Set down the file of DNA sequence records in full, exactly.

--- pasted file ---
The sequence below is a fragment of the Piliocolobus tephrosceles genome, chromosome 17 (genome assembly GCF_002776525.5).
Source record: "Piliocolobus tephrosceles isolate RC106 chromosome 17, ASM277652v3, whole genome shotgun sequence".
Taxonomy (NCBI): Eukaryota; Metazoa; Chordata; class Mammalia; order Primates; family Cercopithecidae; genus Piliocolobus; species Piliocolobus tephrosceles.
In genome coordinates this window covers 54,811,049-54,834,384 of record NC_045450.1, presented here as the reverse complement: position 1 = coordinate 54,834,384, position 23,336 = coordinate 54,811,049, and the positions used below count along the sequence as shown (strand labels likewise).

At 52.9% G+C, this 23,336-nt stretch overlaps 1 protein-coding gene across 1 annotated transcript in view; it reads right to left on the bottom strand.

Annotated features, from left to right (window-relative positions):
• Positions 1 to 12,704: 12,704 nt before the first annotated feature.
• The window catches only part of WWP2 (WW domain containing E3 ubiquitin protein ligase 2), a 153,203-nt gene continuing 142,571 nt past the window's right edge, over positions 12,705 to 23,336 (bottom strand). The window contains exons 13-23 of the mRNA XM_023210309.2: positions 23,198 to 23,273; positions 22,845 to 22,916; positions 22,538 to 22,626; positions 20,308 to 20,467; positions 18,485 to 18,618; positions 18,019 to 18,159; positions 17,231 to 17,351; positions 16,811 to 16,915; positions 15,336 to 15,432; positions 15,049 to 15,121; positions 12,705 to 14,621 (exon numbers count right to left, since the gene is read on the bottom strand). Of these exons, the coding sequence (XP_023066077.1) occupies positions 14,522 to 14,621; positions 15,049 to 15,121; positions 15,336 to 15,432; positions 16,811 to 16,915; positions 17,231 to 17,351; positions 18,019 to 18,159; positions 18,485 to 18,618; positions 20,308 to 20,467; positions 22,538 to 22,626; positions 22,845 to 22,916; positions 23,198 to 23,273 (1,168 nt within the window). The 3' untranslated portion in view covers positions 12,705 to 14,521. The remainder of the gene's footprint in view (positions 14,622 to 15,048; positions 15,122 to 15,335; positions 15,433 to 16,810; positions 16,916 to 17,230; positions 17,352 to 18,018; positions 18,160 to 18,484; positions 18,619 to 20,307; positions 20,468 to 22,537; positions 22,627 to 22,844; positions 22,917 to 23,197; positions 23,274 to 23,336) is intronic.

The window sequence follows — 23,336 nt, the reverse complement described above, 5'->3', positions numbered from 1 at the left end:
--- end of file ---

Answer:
The sequence below is a fragment of the Piliocolobus tephrosceles genome, chromosome 17 (genome assembly GCF_002776525.5).
Source record: "Piliocolobus tephrosceles isolate RC106 chromosome 17, ASM277652v3, whole genome shotgun sequence".
Taxonomy (NCBI): Eukaryota; Metazoa; Chordata; class Mammalia; order Primates; family Cercopithecidae; genus Piliocolobus; species Piliocolobus tephrosceles.
In genome coordinates this window covers 54,811,049-54,834,384 of record NC_045450.1, presented here as the reverse complement: position 1 = coordinate 54,834,384, position 23,336 = coordinate 54,811,049, and the positions used below count along the sequence as shown (strand labels likewise).

At 52.9% G+C, this 23,336-nt stretch overlaps 1 protein-coding gene across 1 annotated transcript in view; it reads right to left on the bottom strand.

Annotated features, from left to right (window-relative positions):
• Positions 1 to 12,704: 12,704 nt before the first annotated feature.
• The window catches only part of WWP2 (WW domain containing E3 ubiquitin protein ligase 2), a 153,203-nt gene continuing 142,571 nt past the window's right edge, over positions 12,705 to 23,336 (bottom strand). The window contains exons 13-23 of the mRNA XM_023210309.2: positions 23,198 to 23,273; positions 22,845 to 22,916; positions 22,538 to 22,626; positions 20,308 to 20,467; positions 18,485 to 18,618; positions 18,019 to 18,159; positions 17,231 to 17,351; positions 16,811 to 16,915; positions 15,336 to 15,432; positions 15,049 to 15,121; positions 12,705 to 14,621 (exon numbers count right to left, since the gene is read on the bottom strand). Of these exons, the coding sequence (XP_023066077.1) occupies positions 14,522 to 14,621; positions 15,049 to 15,121; positions 15,336 to 15,432; positions 16,811 to 16,915; positions 17,231 to 17,351; positions 18,019 to 18,159; positions 18,485 to 18,618; positions 20,308 to 20,467; positions 22,538 to 22,626; positions 22,845 to 22,916; positions 23,198 to 23,273 (1,168 nt within the window). The 3' untranslated portion in view covers positions 12,705 to 14,521. The remainder of the gene's footprint in view (positions 14,622 to 15,048; positions 15,122 to 15,335; positions 15,433 to 16,810; positions 16,916 to 17,230; positions 17,352 to 18,018; positions 18,160 to 18,484; positions 18,619 to 20,307; positions 20,468 to 22,537; positions 22,627 to 22,844; positions 22,917 to 23,197; positions 23,274 to 23,336) is intronic.

The window sequence follows — 23,336 nt, the reverse complement described above, 5'->3', positions numbered from 1 at the left end: